Shopping streets bursting with cafes

The situation in the Lithuanian market of shopping centres essentially remains stable and no greater external changes can be observed (except for some internal negotiations regarding lease prices between landlords and tenants of shopping centres). However, the situation in the main retail streets is changing for the better. The recovery of such streets that started last year continues this year. At the peak of the crisis one in five or six retail premises on the streets were unoccupied (i.e. occupancy rates were 80−85%), the number of vacant premises has now significantly decreased and further increase of rents has been recorded.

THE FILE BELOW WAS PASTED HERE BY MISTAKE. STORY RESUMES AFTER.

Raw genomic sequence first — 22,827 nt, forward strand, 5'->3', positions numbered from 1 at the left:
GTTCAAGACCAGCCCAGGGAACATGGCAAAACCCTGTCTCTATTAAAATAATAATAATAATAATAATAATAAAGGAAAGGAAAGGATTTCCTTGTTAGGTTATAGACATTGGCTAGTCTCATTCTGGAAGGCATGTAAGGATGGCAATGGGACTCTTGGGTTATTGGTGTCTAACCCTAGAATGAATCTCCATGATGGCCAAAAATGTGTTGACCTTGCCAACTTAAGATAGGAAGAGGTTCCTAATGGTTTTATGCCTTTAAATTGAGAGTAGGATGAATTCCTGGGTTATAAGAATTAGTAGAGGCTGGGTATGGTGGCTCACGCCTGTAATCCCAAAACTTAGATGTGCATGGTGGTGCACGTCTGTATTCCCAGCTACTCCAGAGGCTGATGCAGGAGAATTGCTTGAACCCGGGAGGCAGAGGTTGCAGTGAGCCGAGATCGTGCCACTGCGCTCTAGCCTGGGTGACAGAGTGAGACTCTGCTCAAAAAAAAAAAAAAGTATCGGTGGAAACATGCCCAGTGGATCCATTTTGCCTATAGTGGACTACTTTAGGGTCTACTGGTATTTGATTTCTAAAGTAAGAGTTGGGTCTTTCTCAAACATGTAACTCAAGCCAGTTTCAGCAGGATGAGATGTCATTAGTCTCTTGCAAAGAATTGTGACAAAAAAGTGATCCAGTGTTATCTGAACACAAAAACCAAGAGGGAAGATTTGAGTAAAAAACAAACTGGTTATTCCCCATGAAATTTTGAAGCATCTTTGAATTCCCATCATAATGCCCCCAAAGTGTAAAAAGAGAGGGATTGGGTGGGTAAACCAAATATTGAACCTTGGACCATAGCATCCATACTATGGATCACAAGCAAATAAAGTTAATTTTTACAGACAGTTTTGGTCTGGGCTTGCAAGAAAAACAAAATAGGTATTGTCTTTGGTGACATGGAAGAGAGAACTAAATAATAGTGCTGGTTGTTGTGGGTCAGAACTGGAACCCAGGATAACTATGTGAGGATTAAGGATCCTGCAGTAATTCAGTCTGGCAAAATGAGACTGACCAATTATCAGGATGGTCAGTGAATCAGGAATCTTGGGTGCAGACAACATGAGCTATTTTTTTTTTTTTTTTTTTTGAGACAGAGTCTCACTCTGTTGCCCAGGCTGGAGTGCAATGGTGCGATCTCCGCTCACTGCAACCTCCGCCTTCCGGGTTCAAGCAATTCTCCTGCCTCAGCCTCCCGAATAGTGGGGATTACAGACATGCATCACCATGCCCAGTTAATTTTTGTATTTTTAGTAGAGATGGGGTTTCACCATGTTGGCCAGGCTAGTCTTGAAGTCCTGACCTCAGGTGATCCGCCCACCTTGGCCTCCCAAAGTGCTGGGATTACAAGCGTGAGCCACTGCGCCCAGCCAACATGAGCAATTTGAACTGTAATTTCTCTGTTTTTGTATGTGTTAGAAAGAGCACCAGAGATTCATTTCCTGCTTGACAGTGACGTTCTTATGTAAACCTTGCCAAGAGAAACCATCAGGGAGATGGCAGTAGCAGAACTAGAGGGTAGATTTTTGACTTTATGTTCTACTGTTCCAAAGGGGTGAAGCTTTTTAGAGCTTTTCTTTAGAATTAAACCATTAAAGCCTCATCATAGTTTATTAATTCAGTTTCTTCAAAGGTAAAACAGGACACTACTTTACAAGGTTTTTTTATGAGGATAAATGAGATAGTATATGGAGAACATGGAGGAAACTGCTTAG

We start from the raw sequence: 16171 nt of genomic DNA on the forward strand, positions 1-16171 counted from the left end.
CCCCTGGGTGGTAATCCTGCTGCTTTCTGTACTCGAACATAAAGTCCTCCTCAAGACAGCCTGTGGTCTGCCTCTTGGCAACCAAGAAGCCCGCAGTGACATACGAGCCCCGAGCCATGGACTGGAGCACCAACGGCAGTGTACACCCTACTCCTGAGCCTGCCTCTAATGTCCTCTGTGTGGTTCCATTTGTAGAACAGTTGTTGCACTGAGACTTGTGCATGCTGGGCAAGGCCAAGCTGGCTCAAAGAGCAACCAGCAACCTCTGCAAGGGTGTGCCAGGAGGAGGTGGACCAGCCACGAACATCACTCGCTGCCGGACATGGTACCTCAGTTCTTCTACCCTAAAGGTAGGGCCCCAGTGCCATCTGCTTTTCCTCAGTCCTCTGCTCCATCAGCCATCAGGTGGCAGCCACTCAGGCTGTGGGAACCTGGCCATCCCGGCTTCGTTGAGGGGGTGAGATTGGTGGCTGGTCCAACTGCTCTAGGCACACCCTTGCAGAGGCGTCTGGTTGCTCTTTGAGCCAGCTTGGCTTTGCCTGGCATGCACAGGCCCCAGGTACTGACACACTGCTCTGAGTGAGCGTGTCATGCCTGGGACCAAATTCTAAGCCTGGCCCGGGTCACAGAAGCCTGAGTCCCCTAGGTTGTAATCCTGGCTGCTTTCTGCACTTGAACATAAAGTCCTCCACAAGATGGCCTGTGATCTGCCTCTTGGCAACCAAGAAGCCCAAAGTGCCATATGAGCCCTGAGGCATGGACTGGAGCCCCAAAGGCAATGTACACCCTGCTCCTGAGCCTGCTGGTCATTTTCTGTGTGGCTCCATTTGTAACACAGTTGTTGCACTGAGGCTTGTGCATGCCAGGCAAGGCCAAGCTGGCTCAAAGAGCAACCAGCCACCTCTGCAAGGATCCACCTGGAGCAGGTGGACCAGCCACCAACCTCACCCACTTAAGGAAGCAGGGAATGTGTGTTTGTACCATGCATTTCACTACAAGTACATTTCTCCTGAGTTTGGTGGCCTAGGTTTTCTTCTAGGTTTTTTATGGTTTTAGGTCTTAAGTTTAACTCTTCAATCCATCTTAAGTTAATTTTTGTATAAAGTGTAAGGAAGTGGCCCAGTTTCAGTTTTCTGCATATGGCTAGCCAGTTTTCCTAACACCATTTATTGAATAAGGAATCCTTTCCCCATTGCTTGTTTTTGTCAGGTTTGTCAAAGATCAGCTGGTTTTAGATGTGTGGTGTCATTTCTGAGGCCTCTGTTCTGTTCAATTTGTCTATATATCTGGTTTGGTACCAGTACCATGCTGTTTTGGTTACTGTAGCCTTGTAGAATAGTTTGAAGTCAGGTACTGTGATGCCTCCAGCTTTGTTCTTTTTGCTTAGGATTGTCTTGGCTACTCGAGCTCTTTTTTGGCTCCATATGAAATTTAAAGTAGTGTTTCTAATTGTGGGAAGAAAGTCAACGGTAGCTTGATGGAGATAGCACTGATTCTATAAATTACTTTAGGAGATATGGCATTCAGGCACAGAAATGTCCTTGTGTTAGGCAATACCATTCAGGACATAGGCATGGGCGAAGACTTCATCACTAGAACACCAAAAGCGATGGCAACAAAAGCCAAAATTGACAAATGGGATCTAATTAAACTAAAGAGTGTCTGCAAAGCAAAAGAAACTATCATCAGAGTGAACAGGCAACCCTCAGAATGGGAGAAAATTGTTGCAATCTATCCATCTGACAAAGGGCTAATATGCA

The fastest recovery is seen in the main retail streets of the capital (Gedimino Avenue, Pilies Street, Didžioji Street, Vokiečių Street), which continue to show improved occupancy rates. Currently, the total occupancy rate in these streets is 92.4%; this means that only one in thirteen premises (suitable for retail trade or various services) are not occupied. Gedimino Avenue continues have the lowest occupancy rate (90.7%), mainly because of the least visited stretch of the avenue from the intersection of Gedimino Avenue and V. Kudirkos Street to the Parliament Building. Vokiečių and Pilies streets can boast of the highest occupancy rates of 95.7% and 94.1% respectively. It has recently been observed that new brands or businesses have taken leases on previously vacant premises and new tenants are replacing older ones. Basically, these retail streets have already changed their face, which used to be associated with clothing, footwear and luxury goods. Today different products or services dominate in these streets.

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